Already, one suspected, Saddam had sniffed out what this court represented for him: the United States. "I am Saddam Hussein, the president of Iraq," he announced - which is exactly what he did when US Special Forces troops dragged him from his hole on the banks of the Tigris river seven months ago. "Would you identify yourself?"
When Judge Juhi said he represented the coalition, Saddam admonished him. Iraqis should judge Iraqis but not on behalf of foreign powers, he snapped. "Remember you're a judge, don't talk for the occupiers." Then he turned lawyer himself. "Were these laws of which I am accused written under Saddam Hussein?" Judge Juhi conceded that they were. "So what entitles you to use them against the president who signed them?"
Here was the old arrogance that we were familiar with, the president, the rais who believed he was immune from his own laws, that he was above the law, outside the law. Those big black eyebrows that used to twitch whenever he was angry, began to move threateningly, arching up and down like little drawbridges above his eyes.
The invasion of Kuwait was not an invasion, he said. "It was not an occupation." Kuwait had tried to strangle Iraq economically, "to dishonour Iraqi women who would go into the street and would be exploited for 10 dinars". Given the number of women dishonoured in Saddam's torture chambers, these words carried their own unique and terrible isolation.
He called the Kuwaitis "dogs", a description the Iraqi authorities censored to "animals" on the tape. Dogs are, alas, one of the most cursed of creatures in the Arab world. "The president of Iraq and the head of the Iraqi armed forces went to Kuwait in an official manner," Saddam blustered.
But then, watching that face with its expressive mouth and bright white crooked teeth, the eyes glimmering, a dreadful thought occurred. Could it be this awful man - albeit given less chance to be heard than the Nazis at the first Nuremberg hearings - actually knew less than we thought? Could it be that his apparatchiks and grovelling generals, even his own sons, kept from this man the iniquities of his regime? Might it just be possible that the price of power was ignorance, the cost of guilt a mere suggestion here and there that the laws of Iraq - so immutable according to Saddam - were not adhered to as fairly as they might have been?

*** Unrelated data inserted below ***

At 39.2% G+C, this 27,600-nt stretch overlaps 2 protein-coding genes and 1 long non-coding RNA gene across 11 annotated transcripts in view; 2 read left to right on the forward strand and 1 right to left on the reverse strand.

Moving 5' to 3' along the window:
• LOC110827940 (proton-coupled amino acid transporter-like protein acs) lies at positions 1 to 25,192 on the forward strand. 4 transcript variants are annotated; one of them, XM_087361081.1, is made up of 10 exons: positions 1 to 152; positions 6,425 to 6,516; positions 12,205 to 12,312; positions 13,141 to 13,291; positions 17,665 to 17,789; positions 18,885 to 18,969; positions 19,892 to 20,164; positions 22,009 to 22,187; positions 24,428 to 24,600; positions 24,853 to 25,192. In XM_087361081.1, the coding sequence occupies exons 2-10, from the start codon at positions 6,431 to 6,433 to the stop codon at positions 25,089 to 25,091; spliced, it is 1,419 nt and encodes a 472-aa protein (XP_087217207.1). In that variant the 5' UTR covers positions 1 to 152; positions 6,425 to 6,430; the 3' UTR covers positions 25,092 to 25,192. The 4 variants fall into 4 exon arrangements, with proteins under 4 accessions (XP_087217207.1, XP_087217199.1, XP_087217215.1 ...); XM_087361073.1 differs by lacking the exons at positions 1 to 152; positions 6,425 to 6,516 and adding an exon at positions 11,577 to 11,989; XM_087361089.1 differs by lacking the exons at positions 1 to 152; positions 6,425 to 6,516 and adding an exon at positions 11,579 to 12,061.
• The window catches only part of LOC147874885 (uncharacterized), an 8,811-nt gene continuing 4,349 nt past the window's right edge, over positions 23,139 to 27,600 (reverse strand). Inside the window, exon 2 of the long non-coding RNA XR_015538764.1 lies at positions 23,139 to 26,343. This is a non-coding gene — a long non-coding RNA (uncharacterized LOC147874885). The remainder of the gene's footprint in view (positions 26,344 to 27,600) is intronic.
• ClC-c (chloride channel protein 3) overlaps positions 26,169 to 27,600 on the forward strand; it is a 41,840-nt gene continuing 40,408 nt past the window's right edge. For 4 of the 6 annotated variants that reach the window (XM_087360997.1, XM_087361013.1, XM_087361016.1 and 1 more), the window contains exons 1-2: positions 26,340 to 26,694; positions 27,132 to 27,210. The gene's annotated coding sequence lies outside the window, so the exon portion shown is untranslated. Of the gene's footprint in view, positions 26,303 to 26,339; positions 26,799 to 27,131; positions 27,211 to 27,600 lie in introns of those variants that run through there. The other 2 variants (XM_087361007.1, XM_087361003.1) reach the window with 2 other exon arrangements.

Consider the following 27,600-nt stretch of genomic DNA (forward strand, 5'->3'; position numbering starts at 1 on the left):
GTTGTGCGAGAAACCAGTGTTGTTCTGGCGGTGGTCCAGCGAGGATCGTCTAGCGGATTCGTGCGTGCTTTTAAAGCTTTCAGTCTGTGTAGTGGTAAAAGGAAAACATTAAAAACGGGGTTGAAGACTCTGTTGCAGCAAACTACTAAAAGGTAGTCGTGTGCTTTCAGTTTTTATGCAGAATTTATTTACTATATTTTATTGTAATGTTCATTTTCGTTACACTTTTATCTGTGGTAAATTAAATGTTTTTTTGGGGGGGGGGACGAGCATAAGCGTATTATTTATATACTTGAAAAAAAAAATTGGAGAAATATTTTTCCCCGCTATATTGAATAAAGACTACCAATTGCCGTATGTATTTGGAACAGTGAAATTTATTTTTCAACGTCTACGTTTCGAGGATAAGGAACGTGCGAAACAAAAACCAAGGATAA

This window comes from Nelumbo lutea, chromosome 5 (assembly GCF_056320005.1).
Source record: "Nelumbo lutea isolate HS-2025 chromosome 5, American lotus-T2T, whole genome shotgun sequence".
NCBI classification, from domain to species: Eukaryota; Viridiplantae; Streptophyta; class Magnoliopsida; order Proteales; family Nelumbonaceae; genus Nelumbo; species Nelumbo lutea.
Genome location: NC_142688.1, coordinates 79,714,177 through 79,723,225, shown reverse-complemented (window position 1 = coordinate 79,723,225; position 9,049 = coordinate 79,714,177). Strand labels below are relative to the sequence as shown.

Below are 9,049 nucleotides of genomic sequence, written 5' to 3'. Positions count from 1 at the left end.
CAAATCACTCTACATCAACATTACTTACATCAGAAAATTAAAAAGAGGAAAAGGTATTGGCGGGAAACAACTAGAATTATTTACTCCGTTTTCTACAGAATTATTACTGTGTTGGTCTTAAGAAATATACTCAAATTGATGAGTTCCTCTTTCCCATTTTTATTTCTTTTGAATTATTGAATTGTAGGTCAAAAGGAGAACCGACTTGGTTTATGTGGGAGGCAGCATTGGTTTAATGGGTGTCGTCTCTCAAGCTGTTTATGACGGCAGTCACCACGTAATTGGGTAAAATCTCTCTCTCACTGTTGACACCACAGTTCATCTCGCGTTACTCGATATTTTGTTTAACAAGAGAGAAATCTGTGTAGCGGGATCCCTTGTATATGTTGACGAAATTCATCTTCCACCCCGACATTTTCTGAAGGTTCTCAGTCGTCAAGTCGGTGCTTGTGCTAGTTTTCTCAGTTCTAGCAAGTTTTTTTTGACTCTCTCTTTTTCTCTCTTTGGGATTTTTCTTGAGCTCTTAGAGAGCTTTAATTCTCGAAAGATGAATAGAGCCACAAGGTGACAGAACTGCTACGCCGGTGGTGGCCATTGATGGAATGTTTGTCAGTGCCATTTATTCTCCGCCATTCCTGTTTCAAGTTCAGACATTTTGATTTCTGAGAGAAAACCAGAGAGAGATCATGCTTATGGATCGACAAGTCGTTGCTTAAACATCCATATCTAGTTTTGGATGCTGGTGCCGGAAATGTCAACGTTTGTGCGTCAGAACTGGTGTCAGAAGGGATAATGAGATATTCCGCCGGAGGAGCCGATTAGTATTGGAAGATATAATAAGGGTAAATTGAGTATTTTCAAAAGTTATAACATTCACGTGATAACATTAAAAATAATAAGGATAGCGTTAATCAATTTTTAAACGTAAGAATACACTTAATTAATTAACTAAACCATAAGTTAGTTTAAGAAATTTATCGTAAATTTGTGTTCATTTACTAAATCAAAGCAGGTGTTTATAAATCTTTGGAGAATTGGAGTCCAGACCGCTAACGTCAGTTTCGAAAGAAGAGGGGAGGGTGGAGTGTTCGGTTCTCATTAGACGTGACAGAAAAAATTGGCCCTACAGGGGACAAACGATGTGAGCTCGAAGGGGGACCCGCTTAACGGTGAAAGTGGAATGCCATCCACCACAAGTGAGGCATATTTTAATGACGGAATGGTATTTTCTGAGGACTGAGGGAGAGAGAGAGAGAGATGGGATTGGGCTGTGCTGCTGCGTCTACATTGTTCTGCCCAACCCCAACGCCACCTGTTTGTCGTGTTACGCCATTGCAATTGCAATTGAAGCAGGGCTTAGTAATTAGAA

No, I think not. I remember how, a decade and a half ago, Saddam asked a group of Kurds whether he should hang "the spy" Farzad Bazoft and how, once the crowd had obligingly told him to execute the young freelance reporter from The Observer, he ordered his hanging. No, I think Saddam knew. I think he regarded brutality as strength, cruelty as justice, pain as mere hardship, death as something endured by others.
Of course, there was that smart, curious black jacket, more a sports blazer than a piece of formal attire, the crisply cleaned shirt, the cheap pen and the piece of folded, yellow exercise paper which he took from his jacket pocket when he wanted to take notes. "I respect the will of the people," he said at one stage. "This is not a court - it is an investigation."
The key moment came at that point. Saddam said the court was illegal because the Anglo-American war which brought it into being was illegal - it had no backing from the UN Security Council. Then Saddam crouched slightly and said with controlled irony: "Am I not supposed to meet with lawyers? Just for 10 minutes?"
And one had to have a heart of stone not to remember how many of his victims must have begged, in just the same way, for just 10 more minutes.